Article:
Friday, March 13, 2015

Are you really helping?

" The researchers, from the University of Waterloo and Wilfrid Laurier University, ran a bunch of experiments involving how to best support people with different levels of self-esteem. They found that so-called "positive reframing", which, as the name suggests, is an attempt to put negative events in their "proper" perspective, not only doesn't resonate with people with low self-esteem, but can actually fully backfire and make the "comforter" feel worse about themselves because their comforting is not working, potentially damaging their relationship with the person they're trying to comfort.
"Source :

This got me thinking. Like real deep thinking…which went on for weeks…almost months.
What was I thinking? Or Did I even think? Yes – loads. Day and Night – non-stop!

Despite believing my understanding -  I ended up using the typical – “positive reframing” way to deal with the situation.  I guess we all do that. That’s the default way of dealing with a situation. We try to show the positive side of everything to someone in distress. It may or may not work. I am not saying it’s the wrong way of dealing. But we need to understand the situation before we bombard someone in distress – may be depression and anxiety or just low mood - with “Get over it”, “It’s not that bad” kind of reactions. There's a plethora of encouraging phrases most people turn to when trying to cheer up a friend or loved one.

I am guilty too.

I understood it the hard way. I had to introspect. I had to research. I had to read – loads. I had to experience it myself.  Then only I could understand the difference and impact of “positive reframing” and "Negative validation". I am still struggling with differentiating between varied reactions that pop into my mind in real life situations. I still struggle with deciding on what’s right and what not. And more often than not I end up saying something which is not very welcome at that moment. But I am learning.

"Negative validation" — that is, "support behaviors that communicate that the feelings, actions, or responses of the recipient are normal and appropriate to the situation" — did resonate with people with low self-esteem."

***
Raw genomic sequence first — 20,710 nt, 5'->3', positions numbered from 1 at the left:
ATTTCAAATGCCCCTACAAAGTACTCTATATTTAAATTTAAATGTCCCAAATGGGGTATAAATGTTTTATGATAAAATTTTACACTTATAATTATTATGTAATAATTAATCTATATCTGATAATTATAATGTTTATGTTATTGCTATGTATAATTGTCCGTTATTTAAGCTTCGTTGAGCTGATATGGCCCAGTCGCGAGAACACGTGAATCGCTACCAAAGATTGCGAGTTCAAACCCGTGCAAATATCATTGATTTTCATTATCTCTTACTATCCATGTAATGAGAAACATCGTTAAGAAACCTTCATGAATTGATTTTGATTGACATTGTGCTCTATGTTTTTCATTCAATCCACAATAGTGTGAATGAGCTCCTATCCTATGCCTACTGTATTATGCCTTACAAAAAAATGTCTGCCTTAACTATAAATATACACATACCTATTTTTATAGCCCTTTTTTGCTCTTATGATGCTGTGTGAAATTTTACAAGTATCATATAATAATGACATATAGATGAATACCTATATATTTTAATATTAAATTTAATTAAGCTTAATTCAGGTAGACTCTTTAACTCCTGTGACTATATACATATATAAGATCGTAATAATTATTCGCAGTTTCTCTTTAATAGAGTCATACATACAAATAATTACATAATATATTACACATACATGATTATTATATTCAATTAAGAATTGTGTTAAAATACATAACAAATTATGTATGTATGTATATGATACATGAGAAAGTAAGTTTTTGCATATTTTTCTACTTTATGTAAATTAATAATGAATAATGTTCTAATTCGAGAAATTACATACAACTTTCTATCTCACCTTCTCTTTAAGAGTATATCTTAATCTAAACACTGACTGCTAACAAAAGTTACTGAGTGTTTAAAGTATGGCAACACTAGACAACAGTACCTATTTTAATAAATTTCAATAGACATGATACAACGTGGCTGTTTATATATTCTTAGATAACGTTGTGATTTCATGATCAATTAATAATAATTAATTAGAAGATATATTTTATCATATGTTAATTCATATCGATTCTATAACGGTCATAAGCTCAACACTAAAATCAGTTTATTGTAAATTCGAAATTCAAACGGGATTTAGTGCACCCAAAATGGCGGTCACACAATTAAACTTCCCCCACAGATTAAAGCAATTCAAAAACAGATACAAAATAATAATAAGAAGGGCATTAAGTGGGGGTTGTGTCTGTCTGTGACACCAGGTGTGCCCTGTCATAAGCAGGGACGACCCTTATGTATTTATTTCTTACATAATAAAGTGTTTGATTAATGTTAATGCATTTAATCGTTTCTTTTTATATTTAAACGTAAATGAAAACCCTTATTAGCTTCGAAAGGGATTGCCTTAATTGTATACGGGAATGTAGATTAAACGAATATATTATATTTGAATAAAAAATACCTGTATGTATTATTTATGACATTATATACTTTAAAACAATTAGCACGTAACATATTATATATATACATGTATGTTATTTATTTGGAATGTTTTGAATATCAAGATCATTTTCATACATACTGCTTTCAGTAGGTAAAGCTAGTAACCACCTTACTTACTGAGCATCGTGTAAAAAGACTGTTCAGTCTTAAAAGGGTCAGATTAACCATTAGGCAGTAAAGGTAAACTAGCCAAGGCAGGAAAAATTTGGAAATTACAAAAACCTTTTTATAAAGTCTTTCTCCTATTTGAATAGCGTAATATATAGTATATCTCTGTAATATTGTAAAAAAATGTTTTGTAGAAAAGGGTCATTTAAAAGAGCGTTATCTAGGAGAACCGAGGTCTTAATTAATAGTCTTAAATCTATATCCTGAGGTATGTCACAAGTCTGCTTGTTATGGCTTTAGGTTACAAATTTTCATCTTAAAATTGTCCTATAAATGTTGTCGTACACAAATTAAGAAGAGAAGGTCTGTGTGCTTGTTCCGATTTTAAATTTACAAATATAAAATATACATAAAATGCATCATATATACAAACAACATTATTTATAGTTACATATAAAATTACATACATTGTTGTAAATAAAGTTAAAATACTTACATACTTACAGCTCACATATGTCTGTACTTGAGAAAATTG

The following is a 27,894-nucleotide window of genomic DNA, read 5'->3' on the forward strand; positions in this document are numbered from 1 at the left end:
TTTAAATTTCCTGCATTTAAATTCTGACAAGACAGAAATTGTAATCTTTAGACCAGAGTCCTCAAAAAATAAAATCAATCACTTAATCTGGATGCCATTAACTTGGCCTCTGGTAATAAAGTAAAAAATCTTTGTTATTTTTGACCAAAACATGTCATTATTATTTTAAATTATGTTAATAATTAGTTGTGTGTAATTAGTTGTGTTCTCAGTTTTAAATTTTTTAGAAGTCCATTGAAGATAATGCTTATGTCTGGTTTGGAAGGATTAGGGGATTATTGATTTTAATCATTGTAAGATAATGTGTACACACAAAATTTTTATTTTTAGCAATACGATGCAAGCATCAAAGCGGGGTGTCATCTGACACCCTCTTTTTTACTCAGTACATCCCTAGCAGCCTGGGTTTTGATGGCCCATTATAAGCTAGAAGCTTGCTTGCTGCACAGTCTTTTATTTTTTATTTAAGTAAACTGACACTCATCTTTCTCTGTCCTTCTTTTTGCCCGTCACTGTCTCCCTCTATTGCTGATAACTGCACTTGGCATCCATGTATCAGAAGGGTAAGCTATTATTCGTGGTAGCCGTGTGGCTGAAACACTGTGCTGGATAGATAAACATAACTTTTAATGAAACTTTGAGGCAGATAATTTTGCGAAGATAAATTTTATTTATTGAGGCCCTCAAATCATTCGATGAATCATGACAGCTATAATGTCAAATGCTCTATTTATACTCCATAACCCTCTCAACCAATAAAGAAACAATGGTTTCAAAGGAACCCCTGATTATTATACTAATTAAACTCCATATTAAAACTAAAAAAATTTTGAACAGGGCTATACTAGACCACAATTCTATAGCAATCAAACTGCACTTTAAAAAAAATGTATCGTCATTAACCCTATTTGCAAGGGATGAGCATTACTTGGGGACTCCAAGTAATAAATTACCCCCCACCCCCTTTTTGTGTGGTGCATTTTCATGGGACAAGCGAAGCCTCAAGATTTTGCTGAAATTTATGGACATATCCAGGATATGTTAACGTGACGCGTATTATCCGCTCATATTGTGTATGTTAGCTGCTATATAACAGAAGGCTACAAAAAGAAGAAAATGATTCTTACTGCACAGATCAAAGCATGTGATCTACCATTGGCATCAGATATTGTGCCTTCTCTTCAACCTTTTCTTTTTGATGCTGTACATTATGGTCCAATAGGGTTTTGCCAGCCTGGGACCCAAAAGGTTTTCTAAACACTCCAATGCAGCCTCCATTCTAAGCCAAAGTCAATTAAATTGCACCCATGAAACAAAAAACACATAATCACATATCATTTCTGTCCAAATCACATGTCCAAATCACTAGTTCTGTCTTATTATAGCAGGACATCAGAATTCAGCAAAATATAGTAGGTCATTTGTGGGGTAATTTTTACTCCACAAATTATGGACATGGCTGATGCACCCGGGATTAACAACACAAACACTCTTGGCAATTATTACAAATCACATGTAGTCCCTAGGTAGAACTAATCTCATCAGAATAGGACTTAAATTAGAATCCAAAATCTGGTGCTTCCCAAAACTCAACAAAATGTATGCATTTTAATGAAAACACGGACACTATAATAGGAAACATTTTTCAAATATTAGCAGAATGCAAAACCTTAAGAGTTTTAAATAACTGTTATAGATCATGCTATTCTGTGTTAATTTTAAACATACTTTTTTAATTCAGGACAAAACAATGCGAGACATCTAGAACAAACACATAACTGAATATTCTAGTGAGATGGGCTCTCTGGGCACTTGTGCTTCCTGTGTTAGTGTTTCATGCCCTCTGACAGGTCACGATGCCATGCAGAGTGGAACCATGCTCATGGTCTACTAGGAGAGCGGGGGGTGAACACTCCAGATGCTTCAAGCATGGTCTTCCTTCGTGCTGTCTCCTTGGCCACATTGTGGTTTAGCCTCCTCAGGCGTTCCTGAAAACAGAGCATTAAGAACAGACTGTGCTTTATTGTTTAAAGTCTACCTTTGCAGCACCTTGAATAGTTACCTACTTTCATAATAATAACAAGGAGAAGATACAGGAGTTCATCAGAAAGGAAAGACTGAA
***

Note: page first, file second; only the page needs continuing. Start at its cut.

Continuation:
"Negative validation" - is the way to be when you know your partner/friend needs more than just a ray of light to get her going . In such cases, the impact the “positive reframing” leaves is way worse and pushes away the person or leads to an invisible wall in between. Saying a “Cheer-up” turns out to be most negative thing to say at certain times. It might encompass the deepest and most genuine concerns you might have yet it backfires. You would most probably be left shattered and in tears at such times. But give it a moment and try to understand where it was coming from. It may sound a little counter-intuitive that some people would prefer not to be cheered up, but it really does make sense. Every negative event in their life seems to them as a reflection of their self worth. Hence any effort of telling them its not that bad may actually seem like a criticism of their own perceptions or feelings.

If you are the one in dip - this doesn't mean the friends or family trying to cheer you up are bad friends or partners, or that they lack empathy. In their favor - It can be exhausting dealing with someone who “appears” to simply refuse to feel better. In no way does that show people don’t care about each other. In no way does that reflect that the person doesn't understand your situation. Do not shoo them away for not being understanding enough.

How often have you been tempted to just say – Get over it. It will get better tomorrow! It’s a natural reaction when you see your loved one worrying about a past event or dreading a future one. On other side – its also natural that people are more inclined to think more negative and poorly about themselves in any given situation. And even more so - if they are going through a bad phase.

So when a loved one is having a rough phase (not in case its just a day once in a while), avoid telling him/her that things aren't so bad. The truth is if they feel its bad, its bad for them in some way. So what is appropriate is to just affirm that he/she has the reason to feel the way he  feels. On the contrary, if you’re the one who’d rather not get any preaching, try to gently explain to your loved ones that what you really need is some sympathy and confirmation through a rough patch, rather than well-intentioned attempts to counteract it.


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